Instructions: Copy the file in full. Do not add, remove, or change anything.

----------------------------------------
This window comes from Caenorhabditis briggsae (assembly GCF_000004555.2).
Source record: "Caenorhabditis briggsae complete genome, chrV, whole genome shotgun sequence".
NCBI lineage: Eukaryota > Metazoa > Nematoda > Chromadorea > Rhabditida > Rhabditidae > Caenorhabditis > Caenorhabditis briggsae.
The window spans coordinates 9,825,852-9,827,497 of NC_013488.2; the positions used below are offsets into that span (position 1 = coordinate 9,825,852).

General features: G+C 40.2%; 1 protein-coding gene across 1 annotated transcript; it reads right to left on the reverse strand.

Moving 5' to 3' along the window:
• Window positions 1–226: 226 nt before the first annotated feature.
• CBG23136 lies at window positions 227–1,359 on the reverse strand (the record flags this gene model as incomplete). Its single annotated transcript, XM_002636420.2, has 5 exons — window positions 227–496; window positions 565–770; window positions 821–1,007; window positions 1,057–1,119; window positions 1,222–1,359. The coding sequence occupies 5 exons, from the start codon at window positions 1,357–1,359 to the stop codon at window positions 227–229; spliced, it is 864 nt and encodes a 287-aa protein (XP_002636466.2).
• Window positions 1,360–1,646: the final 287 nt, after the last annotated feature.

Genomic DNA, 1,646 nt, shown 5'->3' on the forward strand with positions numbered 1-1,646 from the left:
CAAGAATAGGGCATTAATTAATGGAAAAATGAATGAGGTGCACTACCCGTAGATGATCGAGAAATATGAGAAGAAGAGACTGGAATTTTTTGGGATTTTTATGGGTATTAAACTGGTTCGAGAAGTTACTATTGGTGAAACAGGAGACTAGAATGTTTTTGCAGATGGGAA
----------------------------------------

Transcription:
This window comes from Caenorhabditis briggsae (assembly GCF_000004555.2).
Source record: "Caenorhabditis briggsae complete genome, chrV, whole genome shotgun sequence".
NCBI lineage: Eukaryota > Metazoa > Nematoda > Chromadorea > Rhabditida > Rhabditidae > Caenorhabditis > Caenorhabditis briggsae.
The window spans coordinates 9,825,852-9,827,497 of NC_013488.2; the positions used below are offsets into that span (position 1 = coordinate 9,825,852).

General features: G+C 40.2%; 1 protein-coding gene across 1 annotated transcript; it reads right to left on the reverse strand.

Moving 5' to 3' along the window:
• Window positions 1–226: 226 nt before the first annotated feature.
• CBG23136 lies at window positions 227–1,359 on the reverse strand (the record flags this gene model as incomplete). Its single annotated transcript, XM_002636420.2, has 5 exons — window positions 227–496; window positions 565–770; window positions 821–1,007; window positions 1,057–1,119; window positions 1,222–1,359. The coding sequence occupies 5 exons, from the start codon at window positions 1,357–1,359 to the stop codon at window positions 227–229; spliced, it is 864 nt and encodes a 287-aa protein (XP_002636466.2).
• Window positions 1,360–1,646: the final 287 nt, after the last annotated feature.

Genomic DNA, 1,646 nt, shown 5'->3' on the forward strand with positions numbered 1-1,646 from the left:
CAAGAATAGGGCATTAATTAATGGAAAAATGAATGAGGTGCACTACCCGTAGATGATCGAGAAATATGAGAAGAAGAGACTGGAATTTTTTGGGATTTTTATGGGTATTAAACTGGTTCGAGAAGTTACTATTGGTGAAACAGGAGACTAGAATGTTTTTGCAGATGGGAA